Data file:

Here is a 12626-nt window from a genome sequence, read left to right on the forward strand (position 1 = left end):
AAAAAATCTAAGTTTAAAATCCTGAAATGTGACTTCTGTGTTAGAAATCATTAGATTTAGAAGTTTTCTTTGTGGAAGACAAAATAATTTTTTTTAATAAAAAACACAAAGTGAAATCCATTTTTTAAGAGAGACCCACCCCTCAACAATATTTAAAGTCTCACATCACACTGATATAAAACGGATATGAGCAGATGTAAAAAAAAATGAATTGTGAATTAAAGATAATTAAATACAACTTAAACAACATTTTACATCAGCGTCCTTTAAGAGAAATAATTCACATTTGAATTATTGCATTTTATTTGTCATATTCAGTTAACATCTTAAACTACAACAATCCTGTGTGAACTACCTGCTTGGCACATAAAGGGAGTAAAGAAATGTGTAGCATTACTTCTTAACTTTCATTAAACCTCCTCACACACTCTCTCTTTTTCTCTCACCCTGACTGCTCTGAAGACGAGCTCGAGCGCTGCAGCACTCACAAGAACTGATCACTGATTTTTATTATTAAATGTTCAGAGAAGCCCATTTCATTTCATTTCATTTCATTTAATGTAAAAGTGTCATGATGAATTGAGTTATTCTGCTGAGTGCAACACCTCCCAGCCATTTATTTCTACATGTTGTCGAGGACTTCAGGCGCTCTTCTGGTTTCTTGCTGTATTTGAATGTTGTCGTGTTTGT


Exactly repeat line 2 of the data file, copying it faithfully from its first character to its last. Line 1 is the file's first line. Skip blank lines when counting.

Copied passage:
AAAAAATCTAAGTTTAAAATCCTGAAATGTGACTTCTGTGTTAGAAATCATTAGATTTAGAAGTTTTCTTTGTGGAAGACAAAATAATTTTTTTTAATAAAAAACACAAAGTGAAATCCATTTTTTAAGAGAGACCCACCCCTCAACAATATTTAAAGTCTCACATCACACTGATATAAAACGGATATGAGCAGATGTAAAAAAAAATGAATTGTGAATTAAAGATAATTAAATACAACTTAAACAACATTTTACATCAGCGTCCTTTAAGAGAAATAATTCACATTTGAATTATTGCATTTTATTTGTCATATTCAGTTAACATCTTAAACTACAACAATCCTGTGTGAACTACCTGCTTGGCACATAAAGGGAGTAAAGAAATGTGTAGCATTACTTCTTAACTTTCATTAAACCTCCTCACACACTCTCTCTTTTTCTCTCACCCTGACTGCTCTGAAGACGAGCTCGAGCGCTGCAGCACTCACAAGAACTGATCACTGATTTTTATTATTAAATGTTCAGAGAAGCCCATTTCATTTCATTTCATTTCATTTAATGTAAAAGTGTCATGATGAATTGAGTTATTCTGCTGAGTGCAACACCTCCCAGCCATTTATTTCTACATGTTGTCGAGGACTTCAGGCGCTCTTCTGGTTTCTTGCTGTATTTGAATGTTGTCGTGTTTGT